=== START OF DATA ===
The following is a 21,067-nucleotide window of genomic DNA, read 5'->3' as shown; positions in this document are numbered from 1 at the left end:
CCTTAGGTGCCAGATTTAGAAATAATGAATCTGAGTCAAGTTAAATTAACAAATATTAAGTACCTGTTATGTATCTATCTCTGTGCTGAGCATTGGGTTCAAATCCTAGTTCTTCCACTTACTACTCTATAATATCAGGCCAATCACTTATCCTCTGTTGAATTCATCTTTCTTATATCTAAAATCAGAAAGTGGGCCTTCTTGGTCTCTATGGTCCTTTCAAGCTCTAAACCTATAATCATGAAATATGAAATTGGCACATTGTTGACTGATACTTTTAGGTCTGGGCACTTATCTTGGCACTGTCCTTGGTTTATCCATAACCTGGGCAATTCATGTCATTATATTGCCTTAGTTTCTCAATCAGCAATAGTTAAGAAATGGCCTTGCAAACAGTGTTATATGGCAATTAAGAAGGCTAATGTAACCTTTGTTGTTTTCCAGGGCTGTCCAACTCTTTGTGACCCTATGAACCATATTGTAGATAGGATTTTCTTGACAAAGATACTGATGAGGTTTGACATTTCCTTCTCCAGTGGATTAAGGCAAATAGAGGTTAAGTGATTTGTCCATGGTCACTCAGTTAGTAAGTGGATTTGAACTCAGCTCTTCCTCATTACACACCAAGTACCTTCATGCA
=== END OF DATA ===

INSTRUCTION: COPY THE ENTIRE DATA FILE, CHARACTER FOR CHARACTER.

The following is a 21,067-nucleotide window of genomic DNA, read 5'->3' as shown; positions in this document are numbered from 1 at the left end:
CCTTAGGTGCCAGATTTAGAAATAATGAATCTGAGTCAAGTTAAATTAACAAATATTAAGTACCTGTTATGTATCTATCTCTGTGCTGAGCATTGGGTTCAAATCCTAGTTCTTCCACTTACTACTCTATAATATCAGGCCAATCACTTATCCTCTGTTGAATTCATCTTTCTTATATCTAAAATCAGAAAGTGGGCCTTCTTGGTCTCTATGGTCCTTTCAAGCTCTAAACCTATAATCATGAAATATGAAATTGGCACATTGTTGACTGATACTTTTAGGTCTGGGCACTTATCTTGGCACTGTCCTTGGTTTATCCATAACCTGGGCAATTCATGTCATTATATTGCCTTAGTTTCTCAATCAGCAATAGTTAAGAAATGGCCTTGCAAACAGTGTTATATGGCAATTAAGAAGGCTAATGTAACCTTTGTTGTTTTCCAGGGCTGTCCAACTCTTTGTGACCCTATGAACCATATTGTAGATAGGATTTTCTTGACAAAGATACTGATGAGGTTTGACATTTCCTTCTCCAGTGGATTAAGGCAAATAGAGGTTAAGTGATTTGTCCATGGTCACTCAGTTAGTAAGTGGATTTGAACTCAGCTCTTCCTCATTACACACCAAGTACCTTCATGCA